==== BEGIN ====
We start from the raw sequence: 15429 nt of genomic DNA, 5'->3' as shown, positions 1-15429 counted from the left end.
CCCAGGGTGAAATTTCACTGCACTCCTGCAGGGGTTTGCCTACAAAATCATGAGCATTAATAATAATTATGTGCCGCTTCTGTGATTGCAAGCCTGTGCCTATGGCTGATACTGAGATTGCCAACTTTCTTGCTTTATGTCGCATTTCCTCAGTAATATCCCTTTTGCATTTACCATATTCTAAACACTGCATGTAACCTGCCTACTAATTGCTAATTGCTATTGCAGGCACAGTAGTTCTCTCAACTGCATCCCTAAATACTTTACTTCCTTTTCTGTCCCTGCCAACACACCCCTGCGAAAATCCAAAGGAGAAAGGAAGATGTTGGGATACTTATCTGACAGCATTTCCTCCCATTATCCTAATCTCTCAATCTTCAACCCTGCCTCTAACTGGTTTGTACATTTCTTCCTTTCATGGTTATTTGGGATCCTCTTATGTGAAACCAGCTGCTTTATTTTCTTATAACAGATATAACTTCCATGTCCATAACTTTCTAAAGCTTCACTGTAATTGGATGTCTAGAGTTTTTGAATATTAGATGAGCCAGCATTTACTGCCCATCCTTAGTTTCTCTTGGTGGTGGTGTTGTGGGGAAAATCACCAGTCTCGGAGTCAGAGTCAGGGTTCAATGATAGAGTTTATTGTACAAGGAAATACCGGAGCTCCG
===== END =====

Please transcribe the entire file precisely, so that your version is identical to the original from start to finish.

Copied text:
We start from the raw sequence: 15429 nt of genomic DNA, 5'->3' as shown, positions 1-15429 counted from the left end.
CCCAGGGTGAAATTTCACTGCACTCCTGCAGGGGTTTGCCTACAAAATCATGAGCATTAATAATAATTATGTGCCGCTTCTGTGATTGCAAGCCTGTGCCTATGGCTGATACTGAGATTGCCAACTTTCTTGCTTTATGTCGCATTTCCTCAGTAATATCCCTTTTGCATTTACCATATTCTAAACACTGCATGTAACCTGCCTACTAATTGCTAATTGCTATTGCAGGCACAGTAGTTCTCTCAACTGCATCCCTAAATACTTTACTTCCTTTTCTGTCCCTGCCAACACACCCCTGCGAAAATCCAAAGGAGAAAGGAAGATGTTGGGATACTTATCTGACAGCATTTCCTCCCATTATCCTAATCTCTCAATCTTCAACCCTGCCTCTAACTGGTTTGTACATTTCTTCCTTTCATGGTTATTTGGGATCCTCTTATGTGAAACCAGCTGCTTTATTTTCTTATAACAGATATAACTTCCATGTCCATAACTTTCTAAAGCTTCACTGTAATTGGATGTCTAGAGTTTTTGAATATTAGATGAGCCAGCATTTACTGCCCATCCTTAGTTTCTCTTGGTGGTGGTGTTGTGGGGAAAATCACCAGTCTCGGAGTCAGAGTCAGGGTTCAATGATAGAGTTTATTGTACAAGGAAATACCGGAGCTCCG